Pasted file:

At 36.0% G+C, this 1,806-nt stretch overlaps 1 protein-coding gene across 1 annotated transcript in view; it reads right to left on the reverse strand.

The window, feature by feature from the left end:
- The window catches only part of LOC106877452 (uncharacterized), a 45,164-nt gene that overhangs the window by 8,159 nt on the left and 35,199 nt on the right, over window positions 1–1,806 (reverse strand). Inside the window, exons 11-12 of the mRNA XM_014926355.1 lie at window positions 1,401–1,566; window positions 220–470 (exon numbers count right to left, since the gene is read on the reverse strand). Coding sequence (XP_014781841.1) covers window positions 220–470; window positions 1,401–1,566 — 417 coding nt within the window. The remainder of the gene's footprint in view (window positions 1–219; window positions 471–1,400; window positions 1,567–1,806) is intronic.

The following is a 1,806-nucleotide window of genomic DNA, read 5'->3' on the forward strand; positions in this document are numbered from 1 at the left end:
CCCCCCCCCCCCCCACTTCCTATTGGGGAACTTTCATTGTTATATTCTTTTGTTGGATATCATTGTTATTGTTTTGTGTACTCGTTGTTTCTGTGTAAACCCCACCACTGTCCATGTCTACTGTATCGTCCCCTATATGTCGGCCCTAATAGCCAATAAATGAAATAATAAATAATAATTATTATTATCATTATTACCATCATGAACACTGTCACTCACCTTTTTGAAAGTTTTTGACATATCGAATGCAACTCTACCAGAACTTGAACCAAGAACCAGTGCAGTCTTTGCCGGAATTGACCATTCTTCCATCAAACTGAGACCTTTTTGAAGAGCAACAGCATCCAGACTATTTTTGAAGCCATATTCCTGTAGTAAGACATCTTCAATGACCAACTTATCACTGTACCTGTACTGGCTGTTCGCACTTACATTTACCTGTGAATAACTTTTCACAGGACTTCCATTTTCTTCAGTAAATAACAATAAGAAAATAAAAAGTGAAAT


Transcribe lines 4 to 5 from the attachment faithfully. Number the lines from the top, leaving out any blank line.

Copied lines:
The following is a 1,806-nucleotide window of genomic DNA, read 5'->3' on the forward strand; positions in this document are numbered from 1 at the left end:
CCCCCCCCCCCCCCACTTCCTATTGGGGAACTTTCATTGTTATATTCTTTTGTTGGATATCATTGTTATTGTTTTGTGTACTCGTTGTTTCTGTGTAAACCCCACCACTGTCCATGTCTACTGTATCGTCCCCTATATGTCGGCCCTAATAGCCAATAAATGAAATAATAAATAATAATTATTATTATCATTATTACCATCATGAACACTGTCACTCACCTTTTTGAAAGTTTTTGACATATCGAATGCAACTCTACCAGAACTTGAACCAAGAACCAGTGCAGTCTTTGCCGGAATTGACCATTCTTCCATCAAACTGAGACCTTTTTGAAGAGCAACAGCATCCAGACTATTTTTGAAGCCATATTCCTGTAGTAAGACATCTTCAATGACCAACTTATCACTGTACCTGTACTGGCTGTTCGCACTTACATTTACCTGTGAATAACTTTTCACAGGACTTCCATTTTCTTCAGTAAATAACAATAAGAAAATAAAAAGTGAAAT